DEAR READERS: The practice of trapping animals for the global fur trade is still alive and well, and nontarget species are often caught in the process. Selling trapper licenses provides states with extra revenue, and the demand for fur perpetuates the wildlife management policy of sustainable "harvesting."
The Center for Biological Diversity (CBD) filed a federal lawsuit in 2020 over Minnesota's trapping regulations. The group's goal was to better protect Canada lynx, which are listed as threatened under the U.S. Endangered Species Act, from dying in traps and snares set for other animals. A settlement has now been reached between the CBD and the state's Department of Natural Resources (DNR) to the effect that wire snares set to catch coyotes and bobcats around their necks cannot close tighter than 3 1/4 inches, which is considered large enough for a lynx to survive and be released. New rules have also been established regarding the size and type of leghold traps allowed within the state's designated Lynx Management Zone. Of course, these initiatives were contested by the Minnesota Trappers Association, the National Trappers Association and the Fur Takers of America.
The cruelty of traps and snares notwithstanding, there is no way that nontarget species can be spared entirely. Biologist Clayton Lamb spent nearly five years proving that grizzly bears were getting their toes caught in small traps intended for martens. The traps did not immediately sever the bears' toes, but they caused injuries severe enough that the toes eventually died and fell off. Injured bears seeking food may be more prone to conflicts with humans. Lamb's research led the government of British Columbia to require plates on marten traps that prevent bear injuries.
While the bobcat, marten, fisher and otter are "registered furbearers" in Minnesota -- meaning that their "harvesting" is monitored by the Minnesota DNR -- the red fox and coyote are not. Both canids can be shot or trapped at any time. According to the DNR website, "The red fox is the most common predator in the state. Hunters and trappers harvest up to 100,000 each year, but the fox population remains strong. A disease called sarcoptic mange sometimes kills thousands of red foxes. Red foxes compete for space with coyotes, which will kill foxes."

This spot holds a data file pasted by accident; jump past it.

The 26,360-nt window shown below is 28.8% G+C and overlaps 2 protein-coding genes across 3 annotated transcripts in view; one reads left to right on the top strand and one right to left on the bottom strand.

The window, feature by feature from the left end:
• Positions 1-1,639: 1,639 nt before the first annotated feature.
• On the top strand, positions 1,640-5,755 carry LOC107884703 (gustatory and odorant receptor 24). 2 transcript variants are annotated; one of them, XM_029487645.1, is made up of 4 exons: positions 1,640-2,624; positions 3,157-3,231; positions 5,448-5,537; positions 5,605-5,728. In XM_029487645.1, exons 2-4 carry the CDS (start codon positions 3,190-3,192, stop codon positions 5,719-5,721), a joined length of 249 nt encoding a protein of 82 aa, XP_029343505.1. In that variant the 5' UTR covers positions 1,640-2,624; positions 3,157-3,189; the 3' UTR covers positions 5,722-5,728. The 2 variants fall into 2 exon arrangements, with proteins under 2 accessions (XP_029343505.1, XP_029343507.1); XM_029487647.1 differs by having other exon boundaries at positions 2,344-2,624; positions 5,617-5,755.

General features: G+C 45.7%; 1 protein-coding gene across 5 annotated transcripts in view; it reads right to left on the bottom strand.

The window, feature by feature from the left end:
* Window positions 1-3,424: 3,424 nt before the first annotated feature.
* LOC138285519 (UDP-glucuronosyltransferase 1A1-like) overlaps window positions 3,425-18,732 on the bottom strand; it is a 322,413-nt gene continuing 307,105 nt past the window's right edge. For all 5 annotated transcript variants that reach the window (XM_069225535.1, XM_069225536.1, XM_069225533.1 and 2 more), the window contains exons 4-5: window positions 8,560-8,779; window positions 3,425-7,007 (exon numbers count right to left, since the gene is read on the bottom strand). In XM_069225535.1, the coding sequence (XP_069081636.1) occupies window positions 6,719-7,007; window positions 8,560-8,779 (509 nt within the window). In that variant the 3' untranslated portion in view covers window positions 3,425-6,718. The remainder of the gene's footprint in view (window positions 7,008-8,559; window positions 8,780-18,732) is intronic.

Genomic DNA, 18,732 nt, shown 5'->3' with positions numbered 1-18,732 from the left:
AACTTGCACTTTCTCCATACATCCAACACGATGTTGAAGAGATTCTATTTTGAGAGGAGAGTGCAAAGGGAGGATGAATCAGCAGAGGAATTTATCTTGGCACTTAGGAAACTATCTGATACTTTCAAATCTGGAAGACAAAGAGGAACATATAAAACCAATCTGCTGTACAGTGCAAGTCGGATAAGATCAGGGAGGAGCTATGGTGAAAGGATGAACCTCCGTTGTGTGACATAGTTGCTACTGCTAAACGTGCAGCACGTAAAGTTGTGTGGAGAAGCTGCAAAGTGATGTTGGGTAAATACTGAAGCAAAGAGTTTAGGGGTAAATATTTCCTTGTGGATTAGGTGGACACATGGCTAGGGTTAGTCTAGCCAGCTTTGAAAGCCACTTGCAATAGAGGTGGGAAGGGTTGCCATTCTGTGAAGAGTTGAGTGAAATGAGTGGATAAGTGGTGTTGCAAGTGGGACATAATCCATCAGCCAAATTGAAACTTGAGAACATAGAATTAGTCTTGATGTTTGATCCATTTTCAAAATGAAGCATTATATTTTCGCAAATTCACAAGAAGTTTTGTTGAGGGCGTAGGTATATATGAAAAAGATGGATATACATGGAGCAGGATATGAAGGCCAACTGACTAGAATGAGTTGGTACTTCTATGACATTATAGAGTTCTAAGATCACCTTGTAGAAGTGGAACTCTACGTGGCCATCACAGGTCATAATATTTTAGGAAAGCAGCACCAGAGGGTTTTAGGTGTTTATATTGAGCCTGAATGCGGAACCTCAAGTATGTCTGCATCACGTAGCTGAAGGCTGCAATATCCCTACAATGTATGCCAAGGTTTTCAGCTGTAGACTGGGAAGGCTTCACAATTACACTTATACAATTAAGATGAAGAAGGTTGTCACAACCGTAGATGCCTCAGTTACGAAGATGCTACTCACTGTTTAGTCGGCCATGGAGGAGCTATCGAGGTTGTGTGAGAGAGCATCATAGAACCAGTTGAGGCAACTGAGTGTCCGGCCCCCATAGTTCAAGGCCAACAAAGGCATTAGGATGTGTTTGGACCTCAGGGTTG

As consumers of earthworms, red foxes provide a vital ecological service in helping reduce the number of invasive European earthworms -- a documented destructive species that causes significant ecological damage and loss of biodiversity in North American forests.
The extermination of wolves across the U.S. has enabled the incursion of coyotes into many states where there are no seasonal restrictions on hunting and trapping them. Coyotes are subjected to cruel methods of predator extermination, as documented by Project Coyote. This organization, along with other conservation and animal protection groups, has succeeded in stopping coyote-killing contests and setting dogs onto caged coyotes -- in some states. These activities continue in several others.